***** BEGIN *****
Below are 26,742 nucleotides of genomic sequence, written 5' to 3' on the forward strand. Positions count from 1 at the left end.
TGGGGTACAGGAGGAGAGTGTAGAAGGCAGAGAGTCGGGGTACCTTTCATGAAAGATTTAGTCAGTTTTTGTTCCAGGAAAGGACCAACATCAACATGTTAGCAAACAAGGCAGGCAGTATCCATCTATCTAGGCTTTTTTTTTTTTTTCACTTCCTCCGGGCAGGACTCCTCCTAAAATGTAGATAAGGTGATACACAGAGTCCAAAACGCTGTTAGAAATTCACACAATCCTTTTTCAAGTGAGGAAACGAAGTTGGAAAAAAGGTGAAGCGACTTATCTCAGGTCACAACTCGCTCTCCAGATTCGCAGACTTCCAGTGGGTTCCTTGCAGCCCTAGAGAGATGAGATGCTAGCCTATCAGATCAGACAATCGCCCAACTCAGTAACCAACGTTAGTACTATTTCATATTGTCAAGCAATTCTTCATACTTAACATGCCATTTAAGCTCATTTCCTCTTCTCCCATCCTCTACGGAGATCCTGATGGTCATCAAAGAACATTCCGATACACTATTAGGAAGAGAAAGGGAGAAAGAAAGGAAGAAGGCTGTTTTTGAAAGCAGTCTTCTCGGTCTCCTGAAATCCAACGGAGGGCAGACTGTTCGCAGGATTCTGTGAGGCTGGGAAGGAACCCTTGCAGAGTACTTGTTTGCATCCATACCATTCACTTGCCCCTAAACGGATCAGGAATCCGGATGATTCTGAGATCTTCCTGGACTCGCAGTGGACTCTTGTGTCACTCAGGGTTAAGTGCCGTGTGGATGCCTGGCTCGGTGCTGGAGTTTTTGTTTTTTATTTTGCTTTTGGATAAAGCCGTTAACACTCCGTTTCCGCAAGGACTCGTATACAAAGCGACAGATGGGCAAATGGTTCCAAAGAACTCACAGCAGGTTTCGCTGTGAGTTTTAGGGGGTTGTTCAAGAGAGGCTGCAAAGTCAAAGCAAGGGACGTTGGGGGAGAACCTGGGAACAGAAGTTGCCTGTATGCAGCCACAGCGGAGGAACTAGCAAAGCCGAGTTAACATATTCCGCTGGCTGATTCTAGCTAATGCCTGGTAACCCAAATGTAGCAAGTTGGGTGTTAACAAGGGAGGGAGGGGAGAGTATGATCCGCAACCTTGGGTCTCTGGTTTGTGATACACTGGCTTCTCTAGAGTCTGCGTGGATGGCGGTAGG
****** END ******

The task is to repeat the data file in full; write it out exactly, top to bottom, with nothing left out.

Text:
Below are 26,742 nucleotides of genomic sequence, written 5' to 3' on the forward strand. Positions count from 1 at the left end.
TGGGGTACAGGAGGAGAGTGTAGAAGGCAGAGAGTCGGGGTACCTTTCATGAAAGATTTAGTCAGTTTTTGTTCCAGGAAAGGACCAACATCAACATGTTAGCAAACAAGGCAGGCAGTATCCATCTATCTAGGCTTTTTTTTTTTTTTCACTTCCTCCGGGCAGGACTCCTCCTAAAATGTAGATAAGGTGATACACAGAGTCCAAAACGCTGTTAGAAATTCACACAATCCTTTTTCAAGTGAGGAAACGAAGTTGGAAAAAAGGTGAAGCGACTTATCTCAGGTCACAACTCGCTCTCCAGATTCGCAGACTTCCAGTGGGTTCCTTGCAGCCCTAGAGAGATGAGATGCTAGCCTATCAGATCAGACAATCGCCCAACTCAGTAACCAACGTTAGTACTATTTCATATTGTCAAGCAATTCTTCATACTTAACATGCCATTTAAGCTCATTTCCTCTTCTCCCATCCTCTACGGAGATCCTGATGGTCATCAAAGAACATTCCGATACACTATTAGGAAGAGAAAGGGAGAAAGAAAGGAAGAAGGCTGTTTTTGAAAGCAGTCTTCTCGGTCTCCTGAAATCCAACGGAGGGCAGACTGTTCGCAGGATTCTGTGAGGCTGGGAAGGAACCCTTGCAGAGTACTTGTTTGCATCCATACCATTCACTTGCCCCTAAACGGATCAGGAATCCGGATGATTCTGAGATCTTCCTGGACTCGCAGTGGACTCTTGTGTCACTCAGGGTTAAGTGCCGTGTGGATGCCTGGCTCGGTGCTGGAGTTTTTGTTTTTTATTTTGCTTTTGGATAAAGCCGTTAACACTCCGTTTCCGCAAGGACTCGTATACAAAGCGACAGATGGGCAAATGGTTCCAAAGAACTCACAGCAGGTTTCGCTGTGAGTTTTAGGGGGTTGTTCAAGAGAGGCTGCAAAGTCAAAGCAAGGGACGTTGGGGGAGAACCTGGGAACAGAAGTTGCCTGTATGCAGCCACAGCGGAGGAACTAGCAAAGCCGAGTTAACATATTCCGCTGGCTGATTCTAGCTAATGCCTGGTAACCCAAATGTAGCAAGTTGGGTGTTAACAAGGGAGGGAGGGGAGAGTATGATCCGCAACCTTGGGTCTCTGGTTTGTGATACACTGGCTTCTCTAGAGTCTGCGTGGATGGCGGTAGG